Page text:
Carnival Corporation reported net income of $260 million, or $0.33 per share, on revenues of $2.9 billion for its first quarter ended Feb. 28, 2009, compared to net income of $236 million, or $0.30 per share, on revenues of $3.1 billion for its first quarter last year. Cost cutting efforts, lower fuel prices, selling and administrative costs, and financial transactions allowed Carnival to post increased earnings while revenues dropped. Bookings are up 10 percent for the rest of the year, but at significantly lower prices, and Carnival has revised its earnings forecast for the year downward to a range from $2.10 to $2.20. The big question mark is the third quarter, which has traditionally been the industry's strongest quarter. Now pricing and occupancy are running significantly behind last year's, according to Carnival, but with the European brands performing relatively better than their North American sister brands.
“Value” is driving the industry in 2009, according to cruise line executives at the recent Miami Cruise Shipping Conference. In addition to value, product diversification and globalization allow the lines to tap into more markets on a global scale. The value message translates into lower prices, which Gerald Cahill, president and CEO of Carnival Cruise Lines, said is an opportunity to attract people who have not cruised before. “Everybody is looking for value,” he said, “and we have a great value message.” The industry is responding in many different ways to stimulate the markets – with lower prices, onboard credits, lower deposits and job loss insurance. But pricing strategy varies between the different brands.
The European cruise industry accounted for nearly 13 billion euros in direct expenditures in 2007, the latest year for which figures are available, according to David Dingle, chairman of the European Cruise Council and CEO Of Carnival UK. The industry was also responsible for more than 280,000 jobs and nearly 19 million visits made to European ports, Dingle said, adding that 2008 saw a 10 percent increase in the number of European passengers – to 4.4 million. Dingle said that was a 66 percent increase compared to five years ago. “Each ship put into European markets fills,” he added, noting that half of the new cruise capacity being introduced this year is going to European markets.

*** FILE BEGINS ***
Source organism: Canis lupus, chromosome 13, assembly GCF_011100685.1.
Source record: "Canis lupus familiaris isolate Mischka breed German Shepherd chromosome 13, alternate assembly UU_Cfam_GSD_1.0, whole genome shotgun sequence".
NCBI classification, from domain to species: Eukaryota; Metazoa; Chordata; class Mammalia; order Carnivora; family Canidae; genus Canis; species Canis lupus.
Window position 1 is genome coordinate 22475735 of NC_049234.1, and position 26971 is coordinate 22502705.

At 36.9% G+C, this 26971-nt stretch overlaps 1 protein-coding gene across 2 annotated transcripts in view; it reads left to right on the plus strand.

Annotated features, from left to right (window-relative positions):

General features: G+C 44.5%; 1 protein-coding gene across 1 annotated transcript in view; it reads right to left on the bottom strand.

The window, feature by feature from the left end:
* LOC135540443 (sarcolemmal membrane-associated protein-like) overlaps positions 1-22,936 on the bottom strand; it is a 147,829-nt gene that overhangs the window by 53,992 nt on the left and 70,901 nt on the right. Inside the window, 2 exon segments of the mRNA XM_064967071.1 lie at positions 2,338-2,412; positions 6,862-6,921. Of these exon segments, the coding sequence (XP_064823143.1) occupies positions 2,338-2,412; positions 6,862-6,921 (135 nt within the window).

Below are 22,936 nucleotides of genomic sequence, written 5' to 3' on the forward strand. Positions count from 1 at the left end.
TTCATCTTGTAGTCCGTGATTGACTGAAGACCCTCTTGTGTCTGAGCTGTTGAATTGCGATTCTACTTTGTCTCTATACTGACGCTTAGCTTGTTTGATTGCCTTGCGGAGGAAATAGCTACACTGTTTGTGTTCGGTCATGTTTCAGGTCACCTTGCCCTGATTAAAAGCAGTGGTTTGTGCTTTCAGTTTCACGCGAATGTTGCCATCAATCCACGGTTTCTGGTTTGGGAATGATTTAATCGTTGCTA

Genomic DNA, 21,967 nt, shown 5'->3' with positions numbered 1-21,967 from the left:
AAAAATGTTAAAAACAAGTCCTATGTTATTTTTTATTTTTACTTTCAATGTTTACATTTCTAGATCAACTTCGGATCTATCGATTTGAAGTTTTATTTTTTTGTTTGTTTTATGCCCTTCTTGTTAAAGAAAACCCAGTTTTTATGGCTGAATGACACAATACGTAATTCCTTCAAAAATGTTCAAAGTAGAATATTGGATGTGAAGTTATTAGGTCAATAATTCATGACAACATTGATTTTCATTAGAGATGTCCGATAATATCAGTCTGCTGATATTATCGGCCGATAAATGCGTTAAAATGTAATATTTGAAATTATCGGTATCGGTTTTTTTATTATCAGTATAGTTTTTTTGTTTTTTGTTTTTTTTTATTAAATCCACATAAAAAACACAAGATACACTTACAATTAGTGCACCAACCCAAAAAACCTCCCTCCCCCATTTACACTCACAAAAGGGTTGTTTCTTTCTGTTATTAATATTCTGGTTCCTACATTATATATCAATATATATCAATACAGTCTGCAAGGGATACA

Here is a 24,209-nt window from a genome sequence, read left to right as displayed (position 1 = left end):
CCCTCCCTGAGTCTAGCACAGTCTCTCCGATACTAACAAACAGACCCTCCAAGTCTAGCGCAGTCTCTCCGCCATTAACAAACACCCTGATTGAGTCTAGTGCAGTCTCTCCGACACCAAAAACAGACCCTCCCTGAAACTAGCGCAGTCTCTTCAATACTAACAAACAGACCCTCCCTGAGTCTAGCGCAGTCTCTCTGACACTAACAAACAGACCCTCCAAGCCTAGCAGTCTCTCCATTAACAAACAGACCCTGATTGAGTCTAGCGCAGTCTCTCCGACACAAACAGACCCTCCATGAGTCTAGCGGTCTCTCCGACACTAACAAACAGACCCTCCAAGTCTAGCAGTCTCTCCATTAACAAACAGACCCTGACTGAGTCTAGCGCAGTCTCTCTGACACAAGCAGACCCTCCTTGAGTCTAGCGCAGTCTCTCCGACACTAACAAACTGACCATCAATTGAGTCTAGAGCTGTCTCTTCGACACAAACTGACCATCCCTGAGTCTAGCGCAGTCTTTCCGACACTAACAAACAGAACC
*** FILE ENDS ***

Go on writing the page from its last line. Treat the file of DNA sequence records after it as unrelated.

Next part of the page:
Venice Plans New Port
The Venice Terminal Passeggeri company has commissioned a feasibility study for a new cruise pier and terminal for the latest generation mega ships, according to Managing Director Roberto Perocchio and Antonio Revedin, director of strategic planning for the Venice Port Authority. The site for what will be a new port is an area on the Canale dei Petroli between the Avesa and Dogaletto Canals. Access to this site is easy by ship and by land, according to Revedin, who said it is only 10 minutes by bus to the city center. Venice reported 1.2 million cruise passengers in 2008, up approximately 10 percent from 2007. The 2009 forecast is for 1.3 million.
Mega-berth for Hamburg
Hamburg Cruise Center (HCC) will open its new 30 million euro mega-ship berth in Altona this summer, accommodating ships up to 300 meters, said the Center’s Managing Director Gerd Drossel. And next April (2010), a new, modern terminal with an integrated automated gateway will open at the site, replacing the former ferry facility. In 2009, Hamburg expects 140,000 passengers on 90 calls, compared to 89,791 passengers on 79 calls and in 2008.
And there is more: Cunard reveals more details about the new Queen Elizabeth; Port Everglades has announced plans to triple the size of Cruise Terminal 18 to accommodate the Oasis of the Seas, and the Norwegian Epic will feature studio staterooms.